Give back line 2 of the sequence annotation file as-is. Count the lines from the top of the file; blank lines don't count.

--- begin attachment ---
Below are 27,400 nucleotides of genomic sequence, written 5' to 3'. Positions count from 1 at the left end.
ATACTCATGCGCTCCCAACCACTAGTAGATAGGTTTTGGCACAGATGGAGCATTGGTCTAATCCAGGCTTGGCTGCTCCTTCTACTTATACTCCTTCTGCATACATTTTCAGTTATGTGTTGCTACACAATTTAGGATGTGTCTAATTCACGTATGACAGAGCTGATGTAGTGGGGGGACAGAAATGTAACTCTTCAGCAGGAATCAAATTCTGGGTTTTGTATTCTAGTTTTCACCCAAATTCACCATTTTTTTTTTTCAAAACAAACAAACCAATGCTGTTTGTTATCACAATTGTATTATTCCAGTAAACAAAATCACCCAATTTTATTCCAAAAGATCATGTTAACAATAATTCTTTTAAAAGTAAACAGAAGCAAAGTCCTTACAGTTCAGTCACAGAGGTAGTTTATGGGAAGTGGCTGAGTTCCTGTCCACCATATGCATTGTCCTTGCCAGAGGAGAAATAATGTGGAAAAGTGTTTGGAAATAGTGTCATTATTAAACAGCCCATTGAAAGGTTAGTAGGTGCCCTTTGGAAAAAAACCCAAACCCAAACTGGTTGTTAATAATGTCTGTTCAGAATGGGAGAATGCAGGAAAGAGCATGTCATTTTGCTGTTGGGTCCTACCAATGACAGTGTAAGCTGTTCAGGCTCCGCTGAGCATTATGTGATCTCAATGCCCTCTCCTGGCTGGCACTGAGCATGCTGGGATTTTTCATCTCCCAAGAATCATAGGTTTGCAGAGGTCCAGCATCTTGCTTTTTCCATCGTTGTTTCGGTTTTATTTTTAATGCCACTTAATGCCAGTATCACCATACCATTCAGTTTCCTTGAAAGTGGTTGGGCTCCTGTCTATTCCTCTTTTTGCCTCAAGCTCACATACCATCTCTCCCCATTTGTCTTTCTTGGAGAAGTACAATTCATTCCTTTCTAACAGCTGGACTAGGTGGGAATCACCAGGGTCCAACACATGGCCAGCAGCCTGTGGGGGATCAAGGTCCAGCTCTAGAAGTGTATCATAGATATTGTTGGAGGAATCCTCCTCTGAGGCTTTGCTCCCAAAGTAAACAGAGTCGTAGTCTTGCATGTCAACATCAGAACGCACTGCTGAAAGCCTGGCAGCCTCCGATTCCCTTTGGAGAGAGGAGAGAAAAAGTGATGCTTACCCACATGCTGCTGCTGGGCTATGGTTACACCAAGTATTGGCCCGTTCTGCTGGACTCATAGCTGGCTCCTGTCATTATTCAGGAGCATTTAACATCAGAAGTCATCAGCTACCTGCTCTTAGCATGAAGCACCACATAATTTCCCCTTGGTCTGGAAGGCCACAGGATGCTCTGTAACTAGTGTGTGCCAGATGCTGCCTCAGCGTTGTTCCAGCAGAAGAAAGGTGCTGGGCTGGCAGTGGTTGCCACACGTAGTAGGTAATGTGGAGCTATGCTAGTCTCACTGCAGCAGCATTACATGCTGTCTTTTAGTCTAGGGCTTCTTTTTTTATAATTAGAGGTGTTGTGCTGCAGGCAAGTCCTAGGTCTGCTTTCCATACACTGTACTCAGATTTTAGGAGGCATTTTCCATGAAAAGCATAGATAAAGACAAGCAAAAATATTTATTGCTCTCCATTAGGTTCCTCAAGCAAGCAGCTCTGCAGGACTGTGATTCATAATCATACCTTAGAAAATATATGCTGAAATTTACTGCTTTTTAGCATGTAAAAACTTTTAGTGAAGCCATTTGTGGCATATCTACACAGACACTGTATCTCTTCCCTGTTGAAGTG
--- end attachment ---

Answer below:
ATACTCATGCGCTCCCAACCACTAGTAGATAGGTTTTGGCACAGATGGAGCATTGGTCTAATCCAGGCTTGGCTGCTCCTTCTACTTATACTCCTTCTGCATACATTTTCAGTTATGTGTTGCTACACAATTTAGGATGTGTCTAATTCACGTATGACAGAGCTGATGTAGTGGGGGGACAGAAATGTAACTCTTCAGCAGGAATCAAATTCTGGGTTTTGTATTCTAGTTTTCACCCAAATTCACCATTTTTTTTTTTCAAAACAAACAAACCAATGCTGTTTGTTATCACAATTGTATTATTCCAGTAAACAAAATCACCCAATTTTATTCCAAAAGATCATGTTAACAATAATTCTTTTAAAAGTAAACAGAAGCAAAGTCCTTACAGTTCAGTCACAGAGGTAGTTTATGGGAAGTGGCTGAGTTCCTGTCCACCATATGCATTGTCCTTGCCAGAGGAGAAATAATGTGGAAAAGTGTTTGGAAATAGTGTCATTATTAAACAGCCCATTGAAAGGTTAGTAGGTGCCCTTTGGAAAAAAACCCAAACCCAAACTGGTTGTTAATAATGTCTGTTCAGAATGGGAGAATGCAGGAAAGAGCATGTCATTTTGCTGTTGGGTCCTACCAATGACAGTGTAAGCTGTTCAGGCTCCGCTGAGCATTATGTGATCTCAATGCCCTCTCCTGGCTGGCACTGAGCATGCTGGGATTTTTCATCTCCCAAGAATCATAGGTTTGCAGAGGTCCAGCATCTTGCTTTTTCCATCGTTGTTTCGGTTTTATTTTTAATGCCACTTAATGCCAGTATCACCATACCATTCAGTTTCCTTGAAAGTGGTTGGGCTCCTGTCTATTCCTCTTTTTGCCTCAAGCTCACATACCATCTCTCCCCATTTGTCTTTCTTGGAGAAGTACAATTCATTCCTTTCTAACAGCTGGACTAGGTGGGAATCACCAGGGTCCAACACATGGCCAGCAGCCTGTGGGGGATCAAGGTCCAGCTCTAGAAGTGTATCATAGATATTGTTGGAGGAATCCTCCTCTGAGGCTTTGCTCCCAAAGTAAACAGAGTCGTAGTCTTGCATGTCAACATCAGAACGCACTGCTGAAAGCCTGGCAGCCTCCGATTCCCTTTGGAGAGAGGAGAGAAAAAGTGATGCTTACCCACATGCTGCTGCTGGGCTATGGTTACACCAAGTATTGGCCCGTTCTGCTGGACTCATAGCTGGCTCCTGTCATTATTCAGGAGCATTTAACATCAGAAGTCATCAGCTACCTGCTCTTAGCATGAAGCACCACATAATTTCCCCTTGGTCTGGAAGGCCACAGGATGCTCTGTAACTAGTGTGTGCCAGATGCTGCCTCAGCGTTGTTCCAGCAGAAGAAAGGTGCTGGGCTGGCAGTGGTTGCCACACGTAGTAGGTAATGTGGAGCTATGCTAGTCTCACTGCAGCAGCATTACATGCTGTCTTTTAGTCTAGGGCTTCTTTTTTTATAATTAGAGGTGTTGTGCTGCAGGCAAGTCCTAGGTCTGCTTTCCATACACTGTACTCAGATTTTAGGAGGCATTTTCCATGAAAAGCATAGATAAAGACAAGCAAAAATATTTATTGCTCTCCATTAGGTTCCTCAAGCAAGCAGCTCTGCAGGACTGTGATTCATAATCATACCTTAGAAAATATATGCTGAAATTTACTGCTTTTTAGCATGTAAAAACTTTTAGTGAAGCCATTTGTGGCATATCTACACAGACACTGTATCTCTTCCCTGTTGAAGTG